I don't think I agree... though as with many probabilities problems, it may be that I'm missing something or am making an assumption that others aren't. Here's my reasoning:
I roll the 2 dice. To begin with, there are 36 different possibilities, (counting the red die and the green die separately.)
I observe, "Hey, there's a six here." That eliminated 25 possibilities, all the ones composed only of 1 through 5 on both dice, and leaves 11 possibilities left, out of which only one is doublesixes.
Now, for each of these eleven possibilities, I can pick a six and take it off the table. Since I can always do that, doing it doesn't change the original odds of rolling double sixes... the way the observation about having at least one six did. (That changed the odds, because there were many possible rolls in which I couldn't make that observation.)
Thus, even after I've taken that die and removed it from the table, the odds that I originally rolled double sixes is still 1 in 11.
The remaining die still on the table will be a 6 ifandonlyif I rolled double sixes. Thus, the odds that the die on the table is a 6 is also 1 in 11.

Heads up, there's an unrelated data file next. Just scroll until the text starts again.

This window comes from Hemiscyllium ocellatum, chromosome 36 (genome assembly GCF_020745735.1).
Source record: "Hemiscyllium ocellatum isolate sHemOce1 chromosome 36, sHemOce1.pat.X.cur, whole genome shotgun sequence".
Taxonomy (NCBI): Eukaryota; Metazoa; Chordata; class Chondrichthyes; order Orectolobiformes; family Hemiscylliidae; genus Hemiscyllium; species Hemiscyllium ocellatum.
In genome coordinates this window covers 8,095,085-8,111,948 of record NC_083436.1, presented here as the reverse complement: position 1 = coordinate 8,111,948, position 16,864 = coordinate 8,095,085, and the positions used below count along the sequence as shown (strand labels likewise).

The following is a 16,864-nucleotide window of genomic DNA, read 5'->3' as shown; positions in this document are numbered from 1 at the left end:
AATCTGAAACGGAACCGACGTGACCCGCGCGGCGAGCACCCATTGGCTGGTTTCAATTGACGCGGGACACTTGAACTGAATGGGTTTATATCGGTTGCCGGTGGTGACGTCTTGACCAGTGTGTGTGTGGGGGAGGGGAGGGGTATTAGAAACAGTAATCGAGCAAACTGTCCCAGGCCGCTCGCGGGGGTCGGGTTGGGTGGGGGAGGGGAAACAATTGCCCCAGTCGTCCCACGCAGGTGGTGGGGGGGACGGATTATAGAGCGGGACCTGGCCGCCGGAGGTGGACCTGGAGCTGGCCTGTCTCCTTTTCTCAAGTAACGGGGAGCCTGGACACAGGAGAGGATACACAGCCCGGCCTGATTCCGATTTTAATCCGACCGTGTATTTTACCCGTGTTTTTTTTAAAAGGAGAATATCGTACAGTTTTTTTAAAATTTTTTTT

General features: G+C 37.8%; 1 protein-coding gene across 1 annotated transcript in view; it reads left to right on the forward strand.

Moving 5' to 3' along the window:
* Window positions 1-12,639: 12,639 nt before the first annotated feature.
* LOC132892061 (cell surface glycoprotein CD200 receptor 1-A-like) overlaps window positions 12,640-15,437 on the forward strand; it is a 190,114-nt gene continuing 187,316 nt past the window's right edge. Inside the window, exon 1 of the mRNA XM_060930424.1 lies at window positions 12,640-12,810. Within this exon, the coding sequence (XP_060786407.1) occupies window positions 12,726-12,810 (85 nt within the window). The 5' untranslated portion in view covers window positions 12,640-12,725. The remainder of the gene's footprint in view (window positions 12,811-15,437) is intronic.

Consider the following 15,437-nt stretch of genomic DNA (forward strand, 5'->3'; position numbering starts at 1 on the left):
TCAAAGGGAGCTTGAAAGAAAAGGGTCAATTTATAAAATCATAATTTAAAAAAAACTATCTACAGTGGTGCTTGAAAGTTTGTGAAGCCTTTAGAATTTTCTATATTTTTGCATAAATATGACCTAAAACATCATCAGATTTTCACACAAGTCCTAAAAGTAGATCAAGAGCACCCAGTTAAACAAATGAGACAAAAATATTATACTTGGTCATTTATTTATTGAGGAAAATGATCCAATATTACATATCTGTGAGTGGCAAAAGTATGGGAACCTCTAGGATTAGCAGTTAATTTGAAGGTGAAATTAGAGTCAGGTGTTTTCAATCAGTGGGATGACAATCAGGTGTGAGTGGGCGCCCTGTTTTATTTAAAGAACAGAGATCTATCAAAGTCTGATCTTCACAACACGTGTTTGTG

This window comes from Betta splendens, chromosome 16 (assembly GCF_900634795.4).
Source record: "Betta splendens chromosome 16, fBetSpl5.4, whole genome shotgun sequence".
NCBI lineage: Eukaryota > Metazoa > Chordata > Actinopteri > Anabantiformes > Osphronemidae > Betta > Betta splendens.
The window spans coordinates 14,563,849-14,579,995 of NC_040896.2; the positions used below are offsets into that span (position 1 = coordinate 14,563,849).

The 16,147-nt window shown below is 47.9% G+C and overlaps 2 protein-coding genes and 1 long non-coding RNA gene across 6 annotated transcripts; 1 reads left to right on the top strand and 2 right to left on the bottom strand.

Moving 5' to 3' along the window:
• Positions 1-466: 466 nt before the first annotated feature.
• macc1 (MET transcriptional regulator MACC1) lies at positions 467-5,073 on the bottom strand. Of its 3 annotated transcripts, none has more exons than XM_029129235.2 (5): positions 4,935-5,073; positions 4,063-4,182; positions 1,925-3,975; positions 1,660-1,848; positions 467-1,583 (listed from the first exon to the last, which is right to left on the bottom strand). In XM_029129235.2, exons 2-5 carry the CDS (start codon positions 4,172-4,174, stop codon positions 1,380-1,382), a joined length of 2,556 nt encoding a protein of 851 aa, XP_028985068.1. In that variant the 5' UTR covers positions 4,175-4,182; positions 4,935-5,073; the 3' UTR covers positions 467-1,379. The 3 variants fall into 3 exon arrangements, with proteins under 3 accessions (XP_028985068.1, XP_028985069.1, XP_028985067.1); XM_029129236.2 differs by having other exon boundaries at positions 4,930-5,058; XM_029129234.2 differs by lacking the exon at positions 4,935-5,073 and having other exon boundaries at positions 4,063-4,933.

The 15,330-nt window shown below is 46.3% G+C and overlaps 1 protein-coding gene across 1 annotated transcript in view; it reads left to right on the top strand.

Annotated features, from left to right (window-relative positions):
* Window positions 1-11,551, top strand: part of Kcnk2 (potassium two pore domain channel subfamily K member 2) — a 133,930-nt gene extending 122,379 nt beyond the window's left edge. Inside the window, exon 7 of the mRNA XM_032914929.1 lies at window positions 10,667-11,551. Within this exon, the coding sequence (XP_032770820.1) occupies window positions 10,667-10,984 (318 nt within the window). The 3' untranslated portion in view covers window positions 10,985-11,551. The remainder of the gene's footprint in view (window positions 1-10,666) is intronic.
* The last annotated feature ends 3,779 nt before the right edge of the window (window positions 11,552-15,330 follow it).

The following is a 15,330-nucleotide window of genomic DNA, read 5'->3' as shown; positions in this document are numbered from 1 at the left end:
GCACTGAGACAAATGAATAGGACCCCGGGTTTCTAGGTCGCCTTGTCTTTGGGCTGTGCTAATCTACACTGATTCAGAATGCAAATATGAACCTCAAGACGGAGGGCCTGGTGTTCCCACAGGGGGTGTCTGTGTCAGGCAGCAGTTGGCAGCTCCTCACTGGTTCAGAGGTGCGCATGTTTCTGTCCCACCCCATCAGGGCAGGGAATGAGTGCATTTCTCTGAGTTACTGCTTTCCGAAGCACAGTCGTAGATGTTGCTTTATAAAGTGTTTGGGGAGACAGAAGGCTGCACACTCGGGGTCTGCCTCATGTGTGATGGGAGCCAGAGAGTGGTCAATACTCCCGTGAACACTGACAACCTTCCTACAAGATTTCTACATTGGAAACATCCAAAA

No, the dice don't communicate, and yes, the outcome of the dice is independent. But that observation of both dice together does change the answer, as does the process of "looking for" one six and selectively removing it from the table... assuming that I would announce my observation and remove one six every time I roll a result that has one or more sixes. That's the assumption.
Edited to add: If, on the other hand, we assume that I removed one die from the table at random, and it happened to be a die showing a six... then I think the answer of 1 in 6 is correct.
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Last edited by chrisk; 10062016 at 11:35 AM.